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LED Light Production – How Binning Systems Guarantee Lighting Standards
When white LED chips are manufactured for lighting, they are similar to each other as far as light output (brightness) and light color are concerned, but it’s very rare that any batch will be exactly the same. This is simply the nature of the production process.
These variations in the chips mean that they have to be tested and then sorted so that similar chips are grouped together to ensure consistency in light characteristics. This sorting process is called binning and it is performed using specialized equipment. The chips are essentially put into separate containers according to the test results. The goal is to reduce large deviations in output and color in the chips used for a given lighting product. Once the binning of a batch of chips has been completed, they are packaged together and ready to be used in bulbs or fixtures. Higher quality fixtures, like High Bay LED Lights, shoeboxes, LED Flood lights and LED stadium lights all use chips and are part of this binning process.
When LED manufacturers develop their binning process, they can opt to use larger (and fewer) bins or smaller (and more) bins. Using larger bins is less costly but produces larger variations in LED light characteristics. Using smaller bins produces smaller variations but costs more and therefore the cost of the final product will be higher.
The two most important criteria (among others such as LED voltage) that are considered when testing the LED chips are color temperature and luminosity.
Testing a chip’s luminosity is pretty simple. A set of ranges for lumen output is determined before testing and then chips with similar output are binned together.
Testing for variations in color temperature is much more complex.
Binning for Color Temperature Using MacAdam Ellipses
David MacAdam, a color scientist, introduced his research on human color perception in the mid-20th century. He examined color differences in visual observations and mapped them onto a color space. The most commonly used one is the CIE color space from 1931 (as shown in the picture on the left).
The graph shows the color space as an X-Y-Graph, the values for x and y define the chromaticity of a light source.
MacAdam’s observers tended to cluster similar colors as “nearly the same ones”. When MacAdam measured the chromaticity of the cluster, they formed ellipses in the color diagram. The MacAdam ellipses (also known as Standard Deviation Color Matching) represent the area that is noticeable enough to be different from the original light source, indicated as a black point (as shown in the picture to the right).
LED Binning is based on MacAdam ellipses that are placed around the center of a reference chromaticity point. It displays areas on the chromaticity diagram that have all colors which are indistinguishable by the human eye from the color at the center. LEDs that are binned according to these areas are guaranteed to have uniform light colors.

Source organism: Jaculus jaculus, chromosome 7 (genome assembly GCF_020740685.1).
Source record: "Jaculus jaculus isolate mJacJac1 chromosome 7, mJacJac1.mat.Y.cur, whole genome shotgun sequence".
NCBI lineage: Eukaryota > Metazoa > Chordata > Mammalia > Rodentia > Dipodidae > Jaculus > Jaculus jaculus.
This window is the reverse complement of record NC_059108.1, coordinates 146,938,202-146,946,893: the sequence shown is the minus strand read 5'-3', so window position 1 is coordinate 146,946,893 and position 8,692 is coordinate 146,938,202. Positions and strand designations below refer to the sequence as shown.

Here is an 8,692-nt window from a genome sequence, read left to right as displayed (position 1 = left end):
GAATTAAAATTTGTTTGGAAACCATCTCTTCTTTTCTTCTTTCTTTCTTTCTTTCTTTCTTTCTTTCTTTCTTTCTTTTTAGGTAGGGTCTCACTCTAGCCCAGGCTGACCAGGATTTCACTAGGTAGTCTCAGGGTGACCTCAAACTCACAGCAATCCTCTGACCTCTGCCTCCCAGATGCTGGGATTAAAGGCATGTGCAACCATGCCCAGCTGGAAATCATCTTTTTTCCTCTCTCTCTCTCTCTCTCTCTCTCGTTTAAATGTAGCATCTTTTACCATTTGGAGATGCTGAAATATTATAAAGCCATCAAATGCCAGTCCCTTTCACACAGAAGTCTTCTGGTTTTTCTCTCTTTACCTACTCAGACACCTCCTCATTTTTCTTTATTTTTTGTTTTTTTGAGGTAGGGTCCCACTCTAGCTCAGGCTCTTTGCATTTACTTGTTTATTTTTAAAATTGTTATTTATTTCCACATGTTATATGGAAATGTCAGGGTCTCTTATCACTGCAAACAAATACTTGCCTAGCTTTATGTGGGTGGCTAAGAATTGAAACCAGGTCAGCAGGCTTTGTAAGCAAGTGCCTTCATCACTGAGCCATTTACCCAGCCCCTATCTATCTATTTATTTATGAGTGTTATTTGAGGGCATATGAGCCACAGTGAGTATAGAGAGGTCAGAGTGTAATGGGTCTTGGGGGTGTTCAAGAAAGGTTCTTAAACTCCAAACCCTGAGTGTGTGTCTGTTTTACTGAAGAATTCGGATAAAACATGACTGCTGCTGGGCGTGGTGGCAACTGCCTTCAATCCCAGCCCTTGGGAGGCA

Color Temperature and Correlated Color Temperature
The color temperature of a light source is defined in comparison to an idealized black body radiator. The black body emitts visible light when heated up. The more it’s heated up, the cooler the color temperature. The lower the temperature, the warmer the light color of the radiator. The temperature range of a black body radiator is called a black body line. The ideal white color chromaticity values are located on that line.
Due to production processes and material, the color temperature of a light source does not lie on the black body curve. The light color is defined as correlated color temperature and is an approximation of the color temperature that is not located at the black body curve but corresponds to lines crossing the black body curve.
Binning systems manage variations in LED performance like chromaticity and luminous flux during mass production. Manufacturers tend to develop their own binning system that fits the production results. Because of this, NEMA published the SSL 3-2010 “High Power White LED Binning for General Illumination”. The paper standardizes the minimum binning areas and ranges (see picture below).
Choosing a small binning is not the overall solution. The manufacturing process is connected to variations. The decision for a small binning will lead to extraordinary costs as all the other LEDs of the same manufacturing sample are hard to sell to other customers. The right and wrong approach to binning is not a given. You must first determine which color variations are acceptable for your special product or project.
Talk to the lighting experts at LED Lighting Supply for further advice and information.
Under the headline “New Binning Strategy for White LEDs” the Technical University Darmstadt in Germany has a new approach to this topic. The researchers want to connect LED binning to visually acceptable chromaticity differences.
About the Author
Dwayne Kula is President of LED Lighting Supply. On any given day, Dwayne is writing content for the site and helps manage the marketing initiatives that are on-going. He has a Software Engineering degree and still dabbles in writing software for the company as needed. When not working, he enjoys spending time with his family, working out, playing the occasional game of golf and exploring New England.